Merely, helping someone recognize that the [00:10:30] cadence of their eating is one of the problems that they're facing and that their hip is a solvable problem, not with Advil, but by addressing the root cause, is really, really empowering, and is honestly very, very easy. Here's what I recommend to you. Take a grid of paper, draw a four square. In the top left corner, write information. In the top right corner write inputs, in the bottom left corner write infrastructure, the bottom right corner [00:11:00] write insight. And in each of those quadrants, just jot down some notes. Write down what pieces of data your doctor has told you he or she wants you to work on. Write down what pieces of data are unfortunate fixed realities in your life. Perhaps, you have the BRCA gene that puts you at higher risk for breast cancer. Perhaps you are dealing with colon cancer, Parkinson's, or some other medical condition that you do not have control over. 

Those are the things that we need to grapple with. The pieces of data that are dynamic, [00:11:30] and the pieces of data that are fixed. Then go over what you put in your ecosystem. It can be really helpful to write down everything you take, supplements, vitamins, medicines, foods, because often we are passive in what we take in, and we don't consciously acknowledge the myriad effects those things can have. In the bottom right corner write down what is hurting you. Is it your hip? Is it your knees? Is it your head? Is it your neck? What's going on? Just scan your body. Survey your muscles [00:12:00] and your joints. Figure out if there's any way that those issues are informing the way you move throughout your day. The way you carry yourself in your container every day. And last, in the insight quadrant, try to assess where you are in the continuum of fear, anxiety, moods, and your relationships with yourself.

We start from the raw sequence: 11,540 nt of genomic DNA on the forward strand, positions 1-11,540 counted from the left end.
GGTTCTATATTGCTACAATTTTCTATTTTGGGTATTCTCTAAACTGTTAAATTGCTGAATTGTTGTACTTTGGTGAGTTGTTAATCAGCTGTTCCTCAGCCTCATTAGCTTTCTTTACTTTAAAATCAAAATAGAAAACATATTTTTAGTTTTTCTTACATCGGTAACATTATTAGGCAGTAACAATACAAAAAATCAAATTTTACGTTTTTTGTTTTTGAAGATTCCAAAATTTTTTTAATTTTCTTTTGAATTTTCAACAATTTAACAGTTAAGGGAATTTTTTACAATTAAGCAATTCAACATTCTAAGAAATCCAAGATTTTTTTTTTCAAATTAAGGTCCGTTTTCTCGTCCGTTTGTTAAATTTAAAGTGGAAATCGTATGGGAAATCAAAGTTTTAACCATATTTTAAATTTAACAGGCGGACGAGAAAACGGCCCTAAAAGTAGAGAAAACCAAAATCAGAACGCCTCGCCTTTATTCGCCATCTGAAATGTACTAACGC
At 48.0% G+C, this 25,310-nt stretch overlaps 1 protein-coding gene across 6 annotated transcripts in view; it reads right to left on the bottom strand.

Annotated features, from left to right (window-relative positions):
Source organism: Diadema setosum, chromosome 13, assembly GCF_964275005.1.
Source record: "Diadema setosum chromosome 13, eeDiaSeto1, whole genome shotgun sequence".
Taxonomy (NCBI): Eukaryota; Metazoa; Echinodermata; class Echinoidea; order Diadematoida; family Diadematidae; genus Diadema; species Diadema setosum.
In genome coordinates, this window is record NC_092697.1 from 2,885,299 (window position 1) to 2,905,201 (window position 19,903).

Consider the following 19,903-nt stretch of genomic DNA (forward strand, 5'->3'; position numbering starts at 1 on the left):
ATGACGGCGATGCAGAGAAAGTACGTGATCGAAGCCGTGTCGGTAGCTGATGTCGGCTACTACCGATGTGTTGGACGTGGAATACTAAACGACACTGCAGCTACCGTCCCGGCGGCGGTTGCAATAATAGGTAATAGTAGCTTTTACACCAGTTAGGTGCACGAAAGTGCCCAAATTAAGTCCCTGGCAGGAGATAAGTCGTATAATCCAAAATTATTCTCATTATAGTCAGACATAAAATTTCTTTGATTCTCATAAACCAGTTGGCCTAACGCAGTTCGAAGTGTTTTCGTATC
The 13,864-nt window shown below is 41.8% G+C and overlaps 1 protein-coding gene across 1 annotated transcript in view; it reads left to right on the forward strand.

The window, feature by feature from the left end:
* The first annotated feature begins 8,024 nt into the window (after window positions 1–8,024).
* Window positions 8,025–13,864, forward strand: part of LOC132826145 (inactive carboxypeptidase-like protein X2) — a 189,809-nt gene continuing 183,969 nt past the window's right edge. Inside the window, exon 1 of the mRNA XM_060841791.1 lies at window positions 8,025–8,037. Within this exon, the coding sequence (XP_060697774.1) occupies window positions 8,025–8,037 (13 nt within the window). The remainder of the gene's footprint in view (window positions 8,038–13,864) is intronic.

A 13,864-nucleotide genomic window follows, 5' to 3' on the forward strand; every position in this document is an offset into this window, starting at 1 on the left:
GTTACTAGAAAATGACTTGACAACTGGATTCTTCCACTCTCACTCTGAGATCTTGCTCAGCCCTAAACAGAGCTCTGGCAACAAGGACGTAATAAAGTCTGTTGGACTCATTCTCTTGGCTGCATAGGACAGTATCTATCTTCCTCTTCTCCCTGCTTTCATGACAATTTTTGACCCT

In other words, we all have mental health. Mental health is health. The question isn't, do you have anxiety? Or do you have moods? The question is, where are you in [00:12:30] the continuum? And then, what tools do you have to manage excess anxiety, low moods, difficult relationships at home, work, school, or with yourself? That is a very broad brushstroke framework of how I talk to my patients. I, really, look forward to flushing this out in further conversations. I hope this is helpful. I always love your feedback, so, please leave me a comment, and be sure to rate, review, like, and subscribe to the podcast. Thank you, guys, so much for listening, and I'll see you [00:13:00] next time. Bye.

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Beyond the Prescription
Each week, Dr. Lucy McBride talks with her guests like she does her patients — pulling the curtain back on what it means to be healthy, connecting the dots between mental and physical health. To Dr. McBride, health is about more than the absence of disease. Health is a process, not an outcome. It's about having awareness of our medical facts, acceptance of the things we cannot control, and agency over what we can change.